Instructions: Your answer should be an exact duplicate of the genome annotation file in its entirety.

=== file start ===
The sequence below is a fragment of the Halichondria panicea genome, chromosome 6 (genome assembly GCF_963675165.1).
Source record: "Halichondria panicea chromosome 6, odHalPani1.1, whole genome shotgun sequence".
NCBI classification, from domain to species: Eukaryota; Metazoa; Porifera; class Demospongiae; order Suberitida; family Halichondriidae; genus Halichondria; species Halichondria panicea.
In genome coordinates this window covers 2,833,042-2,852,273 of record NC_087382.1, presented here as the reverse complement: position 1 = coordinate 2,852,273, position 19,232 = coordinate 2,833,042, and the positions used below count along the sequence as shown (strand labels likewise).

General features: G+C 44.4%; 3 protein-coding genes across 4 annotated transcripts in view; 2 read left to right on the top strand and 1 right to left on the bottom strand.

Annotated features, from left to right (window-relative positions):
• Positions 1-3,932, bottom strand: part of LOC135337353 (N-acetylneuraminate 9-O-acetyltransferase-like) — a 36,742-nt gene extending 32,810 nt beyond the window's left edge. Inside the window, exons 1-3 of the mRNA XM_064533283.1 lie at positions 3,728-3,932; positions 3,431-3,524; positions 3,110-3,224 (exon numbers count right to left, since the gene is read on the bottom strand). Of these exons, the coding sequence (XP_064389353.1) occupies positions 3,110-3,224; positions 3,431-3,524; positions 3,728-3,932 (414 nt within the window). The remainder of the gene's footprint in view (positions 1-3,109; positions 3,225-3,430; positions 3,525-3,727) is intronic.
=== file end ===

The sequence below is a fragment of the Halichondria panicea genome, chromosome 6 (genome assembly GCF_963675165.1).
Source record: "Halichondria panicea chromosome 6, odHalPani1.1, whole genome shotgun sequence".
NCBI classification, from domain to species: Eukaryota; Metazoa; Porifera; class Demospongiae; order Suberitida; family Halichondriidae; genus Halichondria; species Halichondria panicea.
In genome coordinates this window covers 2,833,042-2,852,273 of record NC_087382.1, presented here as the reverse complement: position 1 = coordinate 2,852,273, position 19,232 = coordinate 2,833,042, and the positions used below count along the sequence as shown (strand labels likewise).

General features: G+C 44.4%; 3 protein-coding genes across 4 annotated transcripts in view; 2 read left to right on the top strand and 1 right to left on the bottom strand.

Annotated features, from left to right (window-relative positions):
• Positions 1-3,932, bottom strand: part of LOC135337353 (N-acetylneuraminate 9-O-acetyltransferase-like) — a 36,742-nt gene extending 32,810 nt beyond the window's left edge. Inside the window, exons 1-3 of the mRNA XM_064533283.1 lie at positions 3,728-3,932; positions 3,431-3,524; positions 3,110-3,224 (exon numbers count right to left, since the gene is read on the bottom strand). Of these exons, the coding sequence (XP_064389353.1) occupies positions 3,110-3,224; positions 3,431-3,524; positions 3,728-3,932 (414 nt within the window). The remainder of the gene's footprint in view (positions 1-3,109; positions 3,225-3,430; positions 3,525-3,727) is intronic.